Our work

Benchmarks

The Benchmarks workstream was tasked with steering the IRSG's response to the European Commission's proposed Regulation on Benchmarks. 

The IRSG broadly welcomes the aims of the proposed regulation to ensure that benchmarks are robust and reliable in order to restore confidence in financial markets, in particular the need to ensure high standards of effective governance, methodology and transparency. However, the role of of benchmarks in helping to enable investment and growth should be recognised, as well as the fact that benchmarks are global and therefore EU rules in this area must be fully compliant with IOSCO principles to ensure a level playing field globally.

Our work focuses on the following 3 areas:

  • Scope
  • Proportionality
  • Third country benchmarks

broadly welcomes the aim of the European Commission to ensure benchmarks are robust and reliable in order to restore confidence in benchmarks and ensuring a level playing field for all market participants and end-users. A number of recent events have highlighted the shortcomings in the benchmark process, in particular the potential for conflicts of interests to arise, and we support moves to address these weaknesses in the system. We agree that index providers should uphold standards of effective governance, clear methodology and transparency.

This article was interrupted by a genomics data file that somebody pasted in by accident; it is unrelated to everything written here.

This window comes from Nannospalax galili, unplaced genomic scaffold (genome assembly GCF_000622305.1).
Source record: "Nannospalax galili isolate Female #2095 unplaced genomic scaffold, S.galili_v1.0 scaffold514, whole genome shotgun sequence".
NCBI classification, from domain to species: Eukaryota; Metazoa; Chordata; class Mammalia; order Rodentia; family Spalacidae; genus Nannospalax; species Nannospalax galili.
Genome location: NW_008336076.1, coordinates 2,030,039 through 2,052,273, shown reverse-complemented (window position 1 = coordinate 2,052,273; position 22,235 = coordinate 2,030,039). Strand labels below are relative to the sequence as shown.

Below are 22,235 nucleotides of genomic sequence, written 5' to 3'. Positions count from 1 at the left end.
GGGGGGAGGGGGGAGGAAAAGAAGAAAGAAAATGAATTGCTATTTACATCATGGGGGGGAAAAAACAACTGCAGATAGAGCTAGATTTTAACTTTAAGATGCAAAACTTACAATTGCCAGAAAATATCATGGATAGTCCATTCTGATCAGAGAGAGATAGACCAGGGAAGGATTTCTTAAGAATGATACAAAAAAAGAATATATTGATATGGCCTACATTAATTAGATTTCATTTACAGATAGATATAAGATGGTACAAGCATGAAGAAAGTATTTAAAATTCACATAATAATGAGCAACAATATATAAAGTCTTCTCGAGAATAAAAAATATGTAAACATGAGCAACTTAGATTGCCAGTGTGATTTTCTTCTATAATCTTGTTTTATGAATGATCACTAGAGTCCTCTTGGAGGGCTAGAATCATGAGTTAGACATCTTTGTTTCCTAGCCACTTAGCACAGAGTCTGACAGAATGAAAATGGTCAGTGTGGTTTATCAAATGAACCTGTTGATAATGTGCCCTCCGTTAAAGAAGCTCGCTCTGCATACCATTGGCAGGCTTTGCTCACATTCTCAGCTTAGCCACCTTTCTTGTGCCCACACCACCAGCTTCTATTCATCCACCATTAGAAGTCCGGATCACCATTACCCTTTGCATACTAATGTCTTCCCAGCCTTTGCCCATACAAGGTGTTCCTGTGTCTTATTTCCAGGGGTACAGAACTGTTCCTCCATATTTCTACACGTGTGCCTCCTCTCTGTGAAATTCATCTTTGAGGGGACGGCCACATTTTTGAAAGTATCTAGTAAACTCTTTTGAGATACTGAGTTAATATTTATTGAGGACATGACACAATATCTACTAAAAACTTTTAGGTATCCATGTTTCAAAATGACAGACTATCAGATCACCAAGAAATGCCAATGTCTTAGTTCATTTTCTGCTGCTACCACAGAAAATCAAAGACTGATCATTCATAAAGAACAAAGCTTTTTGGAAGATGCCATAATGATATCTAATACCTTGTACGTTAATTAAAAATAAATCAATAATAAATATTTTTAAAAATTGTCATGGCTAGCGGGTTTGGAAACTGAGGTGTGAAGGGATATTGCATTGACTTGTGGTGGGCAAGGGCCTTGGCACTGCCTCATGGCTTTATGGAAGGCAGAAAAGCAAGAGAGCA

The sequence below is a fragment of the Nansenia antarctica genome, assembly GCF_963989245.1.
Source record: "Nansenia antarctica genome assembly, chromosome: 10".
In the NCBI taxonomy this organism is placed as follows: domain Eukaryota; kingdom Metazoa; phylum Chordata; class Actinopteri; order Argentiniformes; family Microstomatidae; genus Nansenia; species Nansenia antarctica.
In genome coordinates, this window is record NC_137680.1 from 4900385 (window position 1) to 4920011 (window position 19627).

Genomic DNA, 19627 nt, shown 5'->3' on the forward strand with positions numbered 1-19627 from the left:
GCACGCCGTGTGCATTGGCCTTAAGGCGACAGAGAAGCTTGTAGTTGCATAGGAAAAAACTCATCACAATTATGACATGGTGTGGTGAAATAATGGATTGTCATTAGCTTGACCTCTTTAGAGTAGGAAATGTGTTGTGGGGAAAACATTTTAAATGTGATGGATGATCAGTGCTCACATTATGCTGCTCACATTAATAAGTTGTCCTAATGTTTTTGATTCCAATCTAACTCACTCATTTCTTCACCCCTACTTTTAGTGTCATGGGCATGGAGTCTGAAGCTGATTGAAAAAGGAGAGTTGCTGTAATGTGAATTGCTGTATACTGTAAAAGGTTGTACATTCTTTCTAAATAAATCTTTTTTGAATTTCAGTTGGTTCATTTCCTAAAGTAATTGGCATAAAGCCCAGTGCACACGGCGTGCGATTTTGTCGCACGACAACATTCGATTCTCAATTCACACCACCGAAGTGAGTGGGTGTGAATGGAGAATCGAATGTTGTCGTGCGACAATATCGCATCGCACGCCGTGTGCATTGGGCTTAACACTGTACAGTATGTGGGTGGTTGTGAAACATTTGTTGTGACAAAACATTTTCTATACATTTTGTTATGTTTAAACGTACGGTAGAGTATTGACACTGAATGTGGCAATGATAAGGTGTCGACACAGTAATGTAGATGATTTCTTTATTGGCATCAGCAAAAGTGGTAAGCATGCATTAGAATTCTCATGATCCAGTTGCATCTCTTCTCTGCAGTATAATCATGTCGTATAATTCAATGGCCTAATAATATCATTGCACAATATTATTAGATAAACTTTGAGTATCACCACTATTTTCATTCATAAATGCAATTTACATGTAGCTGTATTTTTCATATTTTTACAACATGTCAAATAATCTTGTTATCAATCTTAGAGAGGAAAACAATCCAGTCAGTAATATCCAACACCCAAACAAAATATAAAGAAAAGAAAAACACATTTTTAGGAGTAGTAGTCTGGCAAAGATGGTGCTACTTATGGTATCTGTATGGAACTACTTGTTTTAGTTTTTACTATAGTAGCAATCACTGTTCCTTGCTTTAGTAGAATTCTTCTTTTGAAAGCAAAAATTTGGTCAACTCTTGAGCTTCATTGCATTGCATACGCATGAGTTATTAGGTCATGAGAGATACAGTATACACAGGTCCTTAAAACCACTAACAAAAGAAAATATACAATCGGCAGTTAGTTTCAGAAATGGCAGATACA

However, the role of benchmarks in helping to enable investment and growth should be recognised. Restoring market confidence is not an end in itself but a means to help investors make informed and transparent choices leading to more efficient capital allocation. That means supporting a competitive and innovative benchmark sector. Regulation should enable innovation in benchmark design to increase choice and meet evolving user demands (for example environmental, social or SME investment).

The regulation must also recognise that benchmarks are global and therefore the Regulation must be fully compliant with IOSCO principles to ensure a level playing field globally.

In this regard, we do have some specific concerns regarding the scope of the proposals, the use of proportionality and the treatment of third countries.

More details on the IRSG position can be found in the IRSG's position paper:

IRSG briefing paper on EU Benchmarks Regulation

IRSG briefing paper on EU Benchmarks Regulation and third country provisions

Background

Following the discovery that key benchmarks such as LIBOR and EURIBOR had been manipulated, the European Commission published a proposal to regulate benchmarks and indices in September 2013. The proposal aims to improve the governance and controls governing the benchmark process, and to improve the quality of data and methodologies used to calculate benchmarks.